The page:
Twenty-twenty meant he had to listen to a lot more chatter, since it was just the two of us, though election topics hardly got a rise out of him.


Never far from my ankles, either in repose or clenching a ball in his jaws, it’s impossible to imagine my world without Halsey.

 

Liana Mizzi, Special Events Assistant


I've had my fair share of unusual pets growing up. When I was younger, my brother and I had fish, hermit crabs, turtles, even iguanas but nothing comes close to the unconditional love of a dog. It wasn’t until he brought home Dexter in the winter of 2017 that I truly understood what it meant to have a furry friend.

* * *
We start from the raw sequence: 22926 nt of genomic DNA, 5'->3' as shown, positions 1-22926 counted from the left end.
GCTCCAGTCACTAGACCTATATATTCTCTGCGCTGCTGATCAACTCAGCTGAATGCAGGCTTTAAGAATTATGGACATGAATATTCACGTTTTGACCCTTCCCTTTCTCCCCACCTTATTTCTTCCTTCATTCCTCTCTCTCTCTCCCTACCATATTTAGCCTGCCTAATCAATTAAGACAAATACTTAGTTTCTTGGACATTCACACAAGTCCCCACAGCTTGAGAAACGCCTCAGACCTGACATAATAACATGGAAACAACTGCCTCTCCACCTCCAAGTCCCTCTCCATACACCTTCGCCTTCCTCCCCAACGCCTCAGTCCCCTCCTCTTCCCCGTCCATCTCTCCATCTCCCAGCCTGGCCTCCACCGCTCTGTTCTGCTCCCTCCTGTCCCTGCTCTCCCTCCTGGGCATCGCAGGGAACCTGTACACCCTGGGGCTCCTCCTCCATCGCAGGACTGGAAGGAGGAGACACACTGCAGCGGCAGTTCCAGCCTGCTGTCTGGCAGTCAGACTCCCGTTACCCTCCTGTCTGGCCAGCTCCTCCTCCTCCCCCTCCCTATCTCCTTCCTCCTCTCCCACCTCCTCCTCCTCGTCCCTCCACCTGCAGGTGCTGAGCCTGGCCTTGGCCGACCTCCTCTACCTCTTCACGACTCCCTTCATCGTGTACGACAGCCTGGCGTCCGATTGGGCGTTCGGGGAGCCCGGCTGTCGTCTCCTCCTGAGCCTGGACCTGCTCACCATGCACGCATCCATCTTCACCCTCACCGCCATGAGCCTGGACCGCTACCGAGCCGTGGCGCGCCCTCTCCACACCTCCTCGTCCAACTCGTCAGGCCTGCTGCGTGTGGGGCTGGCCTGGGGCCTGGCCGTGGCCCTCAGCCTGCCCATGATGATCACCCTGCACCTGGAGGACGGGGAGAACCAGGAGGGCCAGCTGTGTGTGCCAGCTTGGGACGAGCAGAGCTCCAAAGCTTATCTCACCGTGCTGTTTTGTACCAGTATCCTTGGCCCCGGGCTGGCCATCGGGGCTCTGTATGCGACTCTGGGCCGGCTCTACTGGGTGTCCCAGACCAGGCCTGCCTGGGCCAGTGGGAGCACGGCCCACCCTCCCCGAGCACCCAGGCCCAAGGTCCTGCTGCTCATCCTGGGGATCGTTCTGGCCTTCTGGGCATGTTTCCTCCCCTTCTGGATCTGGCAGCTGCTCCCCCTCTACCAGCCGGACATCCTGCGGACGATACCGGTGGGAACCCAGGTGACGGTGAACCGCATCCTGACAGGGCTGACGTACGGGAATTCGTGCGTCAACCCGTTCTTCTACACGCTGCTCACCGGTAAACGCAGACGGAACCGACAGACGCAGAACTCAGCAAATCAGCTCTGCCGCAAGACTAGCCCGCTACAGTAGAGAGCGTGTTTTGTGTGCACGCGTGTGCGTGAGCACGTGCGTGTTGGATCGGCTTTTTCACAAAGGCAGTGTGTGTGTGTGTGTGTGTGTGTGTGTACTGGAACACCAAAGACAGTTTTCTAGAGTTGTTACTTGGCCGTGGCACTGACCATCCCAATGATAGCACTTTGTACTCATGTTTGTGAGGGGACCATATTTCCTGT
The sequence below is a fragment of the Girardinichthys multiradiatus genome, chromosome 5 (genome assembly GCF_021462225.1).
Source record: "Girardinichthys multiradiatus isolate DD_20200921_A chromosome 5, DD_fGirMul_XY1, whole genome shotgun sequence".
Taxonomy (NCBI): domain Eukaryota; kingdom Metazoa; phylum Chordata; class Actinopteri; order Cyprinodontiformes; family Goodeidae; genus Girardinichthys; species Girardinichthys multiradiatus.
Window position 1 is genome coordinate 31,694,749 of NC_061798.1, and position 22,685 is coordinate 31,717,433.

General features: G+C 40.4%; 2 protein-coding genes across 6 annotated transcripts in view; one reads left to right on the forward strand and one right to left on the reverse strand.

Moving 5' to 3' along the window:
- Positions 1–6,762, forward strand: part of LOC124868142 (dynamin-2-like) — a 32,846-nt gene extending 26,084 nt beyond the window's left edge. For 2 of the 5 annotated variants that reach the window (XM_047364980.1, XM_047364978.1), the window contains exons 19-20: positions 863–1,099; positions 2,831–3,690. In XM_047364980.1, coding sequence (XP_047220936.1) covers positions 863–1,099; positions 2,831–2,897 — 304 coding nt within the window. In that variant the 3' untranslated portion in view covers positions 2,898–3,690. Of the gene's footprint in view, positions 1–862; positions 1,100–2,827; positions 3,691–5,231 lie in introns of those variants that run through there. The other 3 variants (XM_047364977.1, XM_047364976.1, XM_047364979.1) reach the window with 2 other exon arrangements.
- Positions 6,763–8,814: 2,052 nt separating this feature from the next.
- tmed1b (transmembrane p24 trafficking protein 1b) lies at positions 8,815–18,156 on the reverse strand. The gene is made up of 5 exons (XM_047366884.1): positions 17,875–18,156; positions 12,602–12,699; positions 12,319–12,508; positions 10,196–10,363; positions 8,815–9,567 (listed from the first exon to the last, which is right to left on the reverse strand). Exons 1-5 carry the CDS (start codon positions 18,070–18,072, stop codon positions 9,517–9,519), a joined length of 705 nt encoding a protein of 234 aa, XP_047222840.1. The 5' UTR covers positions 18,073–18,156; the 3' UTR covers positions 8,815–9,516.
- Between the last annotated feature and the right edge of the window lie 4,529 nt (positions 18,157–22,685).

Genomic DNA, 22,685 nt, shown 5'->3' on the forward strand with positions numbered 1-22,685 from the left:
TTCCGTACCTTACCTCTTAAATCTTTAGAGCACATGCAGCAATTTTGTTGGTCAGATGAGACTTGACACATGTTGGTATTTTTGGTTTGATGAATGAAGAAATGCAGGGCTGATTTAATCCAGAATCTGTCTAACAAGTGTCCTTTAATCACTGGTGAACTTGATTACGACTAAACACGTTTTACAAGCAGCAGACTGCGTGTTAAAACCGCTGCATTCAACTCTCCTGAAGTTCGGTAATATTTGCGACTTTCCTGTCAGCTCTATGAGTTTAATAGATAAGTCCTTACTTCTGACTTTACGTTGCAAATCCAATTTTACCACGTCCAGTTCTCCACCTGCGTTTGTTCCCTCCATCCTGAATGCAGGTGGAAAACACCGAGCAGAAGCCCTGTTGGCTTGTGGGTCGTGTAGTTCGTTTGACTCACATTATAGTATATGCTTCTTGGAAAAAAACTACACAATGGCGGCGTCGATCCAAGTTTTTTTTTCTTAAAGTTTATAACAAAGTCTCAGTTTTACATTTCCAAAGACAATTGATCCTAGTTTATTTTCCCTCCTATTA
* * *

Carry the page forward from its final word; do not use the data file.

I remember coming home from work and walking into the kitchen to see this little guy sitting there and I was standing there in shock. My first thought was "Why is there a dog in our kitchen," and more importantly, "does Mom know!?!"


Surely there was no way she would allow us to get a dog, everything in the house was always neat and clean and a dog never fit into that equation. She was away in Florida at the time and I guess my brother took that as his window of opportunity. He said "once she sees this face there's no way he's going back". A week later my mom came home to quite the surprise, but my brother was right, Dexter was now officially part of the family.